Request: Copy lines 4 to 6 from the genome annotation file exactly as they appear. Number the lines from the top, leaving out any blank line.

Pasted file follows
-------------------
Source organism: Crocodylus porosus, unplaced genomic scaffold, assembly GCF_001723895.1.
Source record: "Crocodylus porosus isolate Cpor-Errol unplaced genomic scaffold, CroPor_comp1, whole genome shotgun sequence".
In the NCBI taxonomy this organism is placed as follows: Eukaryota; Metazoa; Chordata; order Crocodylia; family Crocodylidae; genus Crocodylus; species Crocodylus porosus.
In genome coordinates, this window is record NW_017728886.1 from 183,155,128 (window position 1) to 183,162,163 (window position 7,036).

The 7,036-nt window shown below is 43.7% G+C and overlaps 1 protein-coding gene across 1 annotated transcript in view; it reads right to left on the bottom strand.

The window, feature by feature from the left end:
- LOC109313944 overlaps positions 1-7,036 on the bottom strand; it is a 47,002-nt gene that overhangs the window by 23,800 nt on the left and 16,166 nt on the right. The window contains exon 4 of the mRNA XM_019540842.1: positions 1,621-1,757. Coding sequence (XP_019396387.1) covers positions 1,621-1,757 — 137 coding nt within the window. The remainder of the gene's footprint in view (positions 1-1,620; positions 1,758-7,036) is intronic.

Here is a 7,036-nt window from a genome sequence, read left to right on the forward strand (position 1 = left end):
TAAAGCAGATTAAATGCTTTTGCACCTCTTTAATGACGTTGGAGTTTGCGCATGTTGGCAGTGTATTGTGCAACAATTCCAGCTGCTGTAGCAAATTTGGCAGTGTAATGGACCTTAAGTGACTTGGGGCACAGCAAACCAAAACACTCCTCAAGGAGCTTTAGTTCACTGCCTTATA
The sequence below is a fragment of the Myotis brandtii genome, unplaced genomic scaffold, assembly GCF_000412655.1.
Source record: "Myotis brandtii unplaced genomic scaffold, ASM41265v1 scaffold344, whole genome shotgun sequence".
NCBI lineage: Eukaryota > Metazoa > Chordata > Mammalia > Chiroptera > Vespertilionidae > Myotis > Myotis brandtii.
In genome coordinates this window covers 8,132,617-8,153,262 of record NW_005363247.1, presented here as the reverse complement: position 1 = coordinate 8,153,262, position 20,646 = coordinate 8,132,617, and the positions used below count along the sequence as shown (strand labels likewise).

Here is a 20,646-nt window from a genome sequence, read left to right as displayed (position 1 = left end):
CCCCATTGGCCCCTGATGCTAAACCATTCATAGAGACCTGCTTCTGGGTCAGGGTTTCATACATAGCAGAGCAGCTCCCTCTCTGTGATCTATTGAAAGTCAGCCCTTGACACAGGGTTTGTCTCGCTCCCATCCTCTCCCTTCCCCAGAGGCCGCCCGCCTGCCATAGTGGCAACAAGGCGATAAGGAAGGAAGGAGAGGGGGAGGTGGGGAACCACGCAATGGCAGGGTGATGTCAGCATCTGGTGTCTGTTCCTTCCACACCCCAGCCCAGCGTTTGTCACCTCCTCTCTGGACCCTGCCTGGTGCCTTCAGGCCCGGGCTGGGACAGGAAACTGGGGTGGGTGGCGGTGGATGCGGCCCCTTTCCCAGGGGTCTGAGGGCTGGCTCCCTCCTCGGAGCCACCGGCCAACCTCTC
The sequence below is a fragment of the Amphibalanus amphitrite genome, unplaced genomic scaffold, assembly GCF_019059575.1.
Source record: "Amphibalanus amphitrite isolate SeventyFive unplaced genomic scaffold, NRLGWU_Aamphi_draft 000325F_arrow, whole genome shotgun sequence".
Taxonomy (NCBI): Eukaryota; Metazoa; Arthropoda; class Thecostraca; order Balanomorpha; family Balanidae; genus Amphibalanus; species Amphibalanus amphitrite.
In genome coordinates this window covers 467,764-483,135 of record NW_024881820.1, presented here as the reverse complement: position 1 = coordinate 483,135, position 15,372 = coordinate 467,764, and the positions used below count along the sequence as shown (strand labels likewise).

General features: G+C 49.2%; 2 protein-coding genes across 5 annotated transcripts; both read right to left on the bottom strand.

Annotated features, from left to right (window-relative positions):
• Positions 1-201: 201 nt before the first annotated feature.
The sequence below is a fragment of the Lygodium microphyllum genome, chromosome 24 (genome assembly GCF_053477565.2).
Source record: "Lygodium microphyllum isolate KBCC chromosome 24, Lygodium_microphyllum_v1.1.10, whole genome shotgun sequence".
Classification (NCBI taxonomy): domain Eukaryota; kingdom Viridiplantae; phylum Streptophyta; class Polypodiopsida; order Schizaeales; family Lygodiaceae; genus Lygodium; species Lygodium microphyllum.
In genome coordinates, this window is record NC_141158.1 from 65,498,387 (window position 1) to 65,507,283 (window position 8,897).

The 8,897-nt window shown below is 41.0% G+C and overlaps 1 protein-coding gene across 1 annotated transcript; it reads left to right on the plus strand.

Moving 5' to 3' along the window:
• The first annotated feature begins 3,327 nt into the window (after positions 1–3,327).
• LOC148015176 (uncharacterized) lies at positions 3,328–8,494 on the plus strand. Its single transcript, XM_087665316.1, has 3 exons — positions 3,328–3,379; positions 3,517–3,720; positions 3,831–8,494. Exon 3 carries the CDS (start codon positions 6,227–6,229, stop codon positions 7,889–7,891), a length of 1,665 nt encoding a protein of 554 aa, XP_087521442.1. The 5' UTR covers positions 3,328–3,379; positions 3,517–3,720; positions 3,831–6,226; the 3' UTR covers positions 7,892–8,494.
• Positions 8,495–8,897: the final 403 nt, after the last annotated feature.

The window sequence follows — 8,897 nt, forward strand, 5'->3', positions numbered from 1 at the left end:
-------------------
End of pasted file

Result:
In genome coordinates, this window is record NW_017728886.1 from 183,155,128 (window position 1) to 183,162,163 (window position 7,036).

The 7,036-nt window shown below is 43.7% G+C and overlaps 1 protein-coding gene across 1 annotated transcript in view; it reads right to left on the bottom strand.

The window, feature by feature from the left end: